One of the very last things Jean Norwood ever did was help keep Vancouver beautiful. In December, she saw to it that the Vancouver Women’s Club, of which she was a longtime member, donated $5,000 to an arboretum on Old Evergreen Highway that’s always in need of help.
It was a fitting bookend to a long and dedicated life. Norwood, who died Feb. 3 at age 95, was serving on the Vancouver City Council in 1962 when the infamous Columbus Day Storm devastated the city’s trees. She was instrumental in helping the city recover by developing a new landscaping ordinance that got smart, appropriate placement of trees and by seeing to it that thousands of street trees started getting back into the ground.
She went on to help found a little arboretum at the east end of Officers Row, which eventually moved a few miles farther east to Old Evergreen Highway. There, Norwood’s longtime friend and admirer Kelly Punteney is still pursuing their shared vision of a public park rich with trees, gardens, pathway connections and one of Clark County’s most historic buildings.
Punteney is overseas right now, but he said via Facebook that Norwood was a “dynamic leader” who could always be relied on.
On Norwood’s 90th birthday, May 2, 2009, Punteney said, the first witness tree at what’s now the Jane Weber Evergreen Arboretum went into the ground in her honor. Since then, he said, May 2 has always been the occasion of a work party and then a birthday party for Norwood at the arboretum.
Plans had already been underway for another birthday celebration this coming May 2, he said. “We will now use that occasion to celebrate her long and productive life,” he said.
Norwood, born in Wenatchee in 1919, served on the Vancouver City Council from 1960 to 1967. During that time, she spearheaded the bond levy that paid for construction of the Marshall Community Center and what’s now the former Vancouver City Hall building on C Street.
She was on the YWCA Clark County board of directors and served as president from 1981 to 1983; she was named a “Woman of Achievement” by the Y in 1991. She was a founder and longtime leader of Vancouver’s Urban Forestry Commission, and won the Silva-Bolds Whitfield Urban Forestry Award in 1997. And she received the Margaret Colf Hepola Award from the Clark County Historical Society in 2012 for contributions to local history. Norwood was a trustee as well as president of the historical society board, and spent hundreds of hours developing an oral history collection at the society’s museum, according to Columbian files.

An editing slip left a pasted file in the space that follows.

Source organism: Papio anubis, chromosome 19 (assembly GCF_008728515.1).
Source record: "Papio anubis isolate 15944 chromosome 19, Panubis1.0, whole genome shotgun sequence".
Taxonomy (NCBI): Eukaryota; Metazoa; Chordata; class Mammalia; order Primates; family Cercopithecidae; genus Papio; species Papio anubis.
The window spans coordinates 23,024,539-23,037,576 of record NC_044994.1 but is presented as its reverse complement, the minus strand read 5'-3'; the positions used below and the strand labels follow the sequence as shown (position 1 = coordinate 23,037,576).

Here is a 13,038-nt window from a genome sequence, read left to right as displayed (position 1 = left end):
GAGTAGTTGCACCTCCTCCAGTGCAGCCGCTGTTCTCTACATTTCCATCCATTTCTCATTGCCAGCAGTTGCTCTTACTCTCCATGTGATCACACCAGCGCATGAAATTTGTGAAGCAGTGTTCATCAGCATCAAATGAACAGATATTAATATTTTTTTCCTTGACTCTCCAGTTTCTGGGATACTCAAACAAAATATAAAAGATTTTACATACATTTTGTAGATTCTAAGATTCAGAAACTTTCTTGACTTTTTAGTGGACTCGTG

“She was a woman of tremendous accomplishments and energy,” said her friend Joyce Kilpatrick, who worked alongside her at the YWCA. “She was very active in the environmental arena and in community service in general. She was a very special soul.
“She was also somewhat forgetful,” Kilpatrick added. “More than once I remember going back with her to try to find a coat or purse or something she left at some meeting.”
Which only underscores, Kilpatrick said, that Norwood was always attending some meeting or other. “Her mind was all over the place because she had so much going on,” Kilpatrick said.
Kilpatrick posted on Facebook: “RIP Jean. You and Val can organize heaven.” Norwood’s good friend Val Ogden, another notable community leader here — and a fellow Woman of Achievement in 1991 — died last year.
Norwood was married to Gus Norwood for 65 years, and the couple had five children. Gus died in 2006 at age 90.
In fact, one of the many notable things about this notable life is the name the couple chose to share, and how it honors nature. According to Columbian files, when Jean Neander met Gustav Smeja, he was a proud U.S. Naval Academy graduate who’d gotten tired of people butchering his last name. Getting married was the name-changing chance of a lifetime for him as well as her, he realized, so instead of insisting that she become Jean Smeja, he compiled a list of possibilities and let her choose their new last name.
She liked Norwood, because of its leafy greenness. It reminded her of northern forests and the first line of Henry Wadsworth Longfellow’s epic poem “Evangeline,” she said: “This is the forest primeval. The murmuring pines and the hemlocks / Bearded with moss, and in garments green, indistinct in the twilight …”
Norwood is survived by four of her five children: Douglas, Valerie, Eric and Barbara. She was preceded in death by daughter Emily. There are seven grandchildren and five great-grandchildren.
A private graveside service is planned at Evergreen Memorial Gardens Funeral Chapel, with plans for a public memorial to be announced later.